The passer-by turned and pursued his way to the village. The tinker lit his lamps and followed. He was a retiring sort of tinker, and employed no flamboyant methods to advertise his wares. He jingled through the village without attracting any customers—or apparently desiring to attract any—and followed the sandy coast road for some miles.

At length he pulled up, and from his seat on the off-shaft sat motionless for a minute, listening. The horse, as if realising that its dreams of a warm stable were dreams indeed, hung its head dejectedly, and in the faint gleam, of the lamp its breath rose in thin vapour. The man descended from his perch on the shaft and, going to his nag's head, turned the cart off the road.

For some minutes the man and horse stumbled through the darkness; the cart jolted, and the tin merchandise rattled dolefully. The tinker, true to the traditions of his calling, swore again. Then he found what he had been looking for, an uneven track that wound among the sand-dunes towards the shore. The murmur of the sea became suddenly loud and distinct.

With a jerk the horse and cart came to a standstill. In a leisurely fashion the tinker unharnessed his mare, tied a nosebag on her, and tethered her to the tail of the cart. In the same deliberate manner he rummaged about among his wares till he produced a bundle of sticks and some pieces of turf. With these under his arm, he scrambled off across the sand-hills to the sea.

The incoming tide sobbed and gurgled along miniature headlands of rock that stretched out on either side of a little bay. The sand-hills straggled down almost to high-water mark, where the winter storms had piled a barrier of kelp and debris. At one place a rough track down to the shingle had been worn in the sand by the feet of fishermen using the cove in fine weather during the summer.

The tinker selected a site for his fire in a hollow that opened to the sea. He built a hearth with flat stones, fetched a kettle from the cart, kindled the fire, and busied himself with preparations for his evening meal. This concluded, he laid a fresh turf of peat upon the embers, banked the sand up all round till the faint glow was invisible a few yards distant, and lit a pipe.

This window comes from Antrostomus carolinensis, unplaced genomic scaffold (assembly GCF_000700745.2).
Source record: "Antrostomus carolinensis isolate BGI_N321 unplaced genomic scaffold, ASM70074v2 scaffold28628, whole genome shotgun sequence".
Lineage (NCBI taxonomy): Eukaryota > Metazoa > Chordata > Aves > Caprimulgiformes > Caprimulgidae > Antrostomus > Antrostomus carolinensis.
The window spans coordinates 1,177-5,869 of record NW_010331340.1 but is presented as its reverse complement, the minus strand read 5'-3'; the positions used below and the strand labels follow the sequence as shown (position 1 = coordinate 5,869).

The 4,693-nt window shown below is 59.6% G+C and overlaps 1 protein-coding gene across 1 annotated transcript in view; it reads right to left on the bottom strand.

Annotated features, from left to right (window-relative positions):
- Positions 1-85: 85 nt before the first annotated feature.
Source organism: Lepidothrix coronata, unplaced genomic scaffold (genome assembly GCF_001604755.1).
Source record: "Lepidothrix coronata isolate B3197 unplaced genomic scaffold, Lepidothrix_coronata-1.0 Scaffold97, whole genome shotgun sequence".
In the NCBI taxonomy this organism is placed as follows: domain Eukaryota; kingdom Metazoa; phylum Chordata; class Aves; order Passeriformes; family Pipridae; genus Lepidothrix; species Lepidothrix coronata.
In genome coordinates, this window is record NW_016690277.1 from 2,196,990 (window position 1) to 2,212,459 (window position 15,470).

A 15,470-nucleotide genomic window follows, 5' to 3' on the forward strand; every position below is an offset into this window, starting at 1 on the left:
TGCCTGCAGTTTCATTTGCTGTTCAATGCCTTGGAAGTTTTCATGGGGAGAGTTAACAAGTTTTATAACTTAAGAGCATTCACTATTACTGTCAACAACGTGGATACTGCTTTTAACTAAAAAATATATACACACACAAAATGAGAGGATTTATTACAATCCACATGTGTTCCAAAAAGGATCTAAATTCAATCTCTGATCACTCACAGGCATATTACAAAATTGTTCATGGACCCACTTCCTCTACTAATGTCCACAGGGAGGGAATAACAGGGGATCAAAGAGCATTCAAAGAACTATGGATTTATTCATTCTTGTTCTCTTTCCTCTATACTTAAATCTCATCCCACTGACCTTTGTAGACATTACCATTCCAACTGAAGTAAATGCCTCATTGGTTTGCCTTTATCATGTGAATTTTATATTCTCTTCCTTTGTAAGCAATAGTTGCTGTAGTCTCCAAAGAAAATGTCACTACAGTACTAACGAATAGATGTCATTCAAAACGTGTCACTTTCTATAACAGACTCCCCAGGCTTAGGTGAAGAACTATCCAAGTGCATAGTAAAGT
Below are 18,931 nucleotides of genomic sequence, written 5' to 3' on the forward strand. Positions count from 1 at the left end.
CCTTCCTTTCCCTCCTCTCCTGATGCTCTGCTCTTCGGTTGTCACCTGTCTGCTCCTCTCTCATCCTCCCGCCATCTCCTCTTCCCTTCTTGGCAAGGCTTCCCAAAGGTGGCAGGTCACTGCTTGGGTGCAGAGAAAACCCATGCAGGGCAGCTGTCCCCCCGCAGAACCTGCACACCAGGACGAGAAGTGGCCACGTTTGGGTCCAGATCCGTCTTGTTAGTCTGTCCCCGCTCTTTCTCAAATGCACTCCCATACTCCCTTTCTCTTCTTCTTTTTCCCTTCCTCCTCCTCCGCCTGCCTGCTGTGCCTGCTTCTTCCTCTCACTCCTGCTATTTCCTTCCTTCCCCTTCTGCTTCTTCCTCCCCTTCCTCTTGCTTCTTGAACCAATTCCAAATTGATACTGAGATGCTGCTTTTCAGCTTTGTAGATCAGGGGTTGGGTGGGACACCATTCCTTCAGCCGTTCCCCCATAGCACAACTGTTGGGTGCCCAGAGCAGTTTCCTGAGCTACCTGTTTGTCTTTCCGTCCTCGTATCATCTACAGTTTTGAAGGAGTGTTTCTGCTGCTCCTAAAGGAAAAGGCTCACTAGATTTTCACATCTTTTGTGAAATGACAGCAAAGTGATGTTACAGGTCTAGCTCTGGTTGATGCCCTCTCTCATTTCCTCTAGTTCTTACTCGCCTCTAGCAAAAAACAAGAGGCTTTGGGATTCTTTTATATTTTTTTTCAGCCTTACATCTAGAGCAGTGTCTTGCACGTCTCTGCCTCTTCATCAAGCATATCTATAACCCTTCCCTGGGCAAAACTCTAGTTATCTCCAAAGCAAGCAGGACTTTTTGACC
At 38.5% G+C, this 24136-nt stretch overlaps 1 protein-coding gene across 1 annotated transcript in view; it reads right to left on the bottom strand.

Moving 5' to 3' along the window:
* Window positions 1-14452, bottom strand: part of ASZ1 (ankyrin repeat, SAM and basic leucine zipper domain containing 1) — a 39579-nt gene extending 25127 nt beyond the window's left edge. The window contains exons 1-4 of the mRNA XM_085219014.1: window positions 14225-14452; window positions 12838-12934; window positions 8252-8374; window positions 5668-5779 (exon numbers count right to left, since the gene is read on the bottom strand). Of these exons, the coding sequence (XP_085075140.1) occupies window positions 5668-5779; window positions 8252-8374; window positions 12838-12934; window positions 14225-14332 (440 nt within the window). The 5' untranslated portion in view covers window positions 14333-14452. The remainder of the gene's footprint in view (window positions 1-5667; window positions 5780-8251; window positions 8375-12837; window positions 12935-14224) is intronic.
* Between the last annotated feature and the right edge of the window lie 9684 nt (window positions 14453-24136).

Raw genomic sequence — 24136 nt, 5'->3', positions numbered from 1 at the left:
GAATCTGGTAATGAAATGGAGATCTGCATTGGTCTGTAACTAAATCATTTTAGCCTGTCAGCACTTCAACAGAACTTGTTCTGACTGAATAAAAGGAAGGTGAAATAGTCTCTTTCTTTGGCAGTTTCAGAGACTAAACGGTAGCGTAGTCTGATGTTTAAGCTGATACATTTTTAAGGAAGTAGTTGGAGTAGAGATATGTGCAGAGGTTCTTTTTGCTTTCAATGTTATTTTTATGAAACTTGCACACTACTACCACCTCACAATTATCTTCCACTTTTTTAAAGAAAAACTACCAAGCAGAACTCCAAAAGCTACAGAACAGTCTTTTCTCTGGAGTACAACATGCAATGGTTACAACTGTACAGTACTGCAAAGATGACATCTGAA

The night wore on. Every now and again the man rose, climbed a sand-hill, and stood listening, returning each time to his vigil by the fire. At length he leaned forward and held the face of his watch near the fire-glow. Apparently the time had come for action of some sort, for he rose and made off into the darkness. When he reappeared he carried a tin pannikin in his hand, and stood motionless by the fire, staring out to sea.

Ten minutes he waited; then, suddenly, he made an inaudible observation. A light appeared out of the darkness beyond the headland, winked twice, and vanished. The tinker approached his fire and swilled something from his pannikin on to the glowing embers. A flame shot up about three feet, and died down, flickering. The tin contained paraffin, and three times the tinker repeated the strange rite. Then he sat down and waited.

A quarter of an hour passed before something grated on the shingle of the beach, scarcely perceptible above the lap of the waves. The tinker rose to his feet, shovelled the sand over the embers of his fire, and descended the little path to the beach. The night was inky dark, and for a moment he paused irresolute. Then a dark form appeared against the faintly luminous foam, wading knee deep and dragging the bows of a small skiff towards the shore. The tinker gave a low whistle, and the wader paused.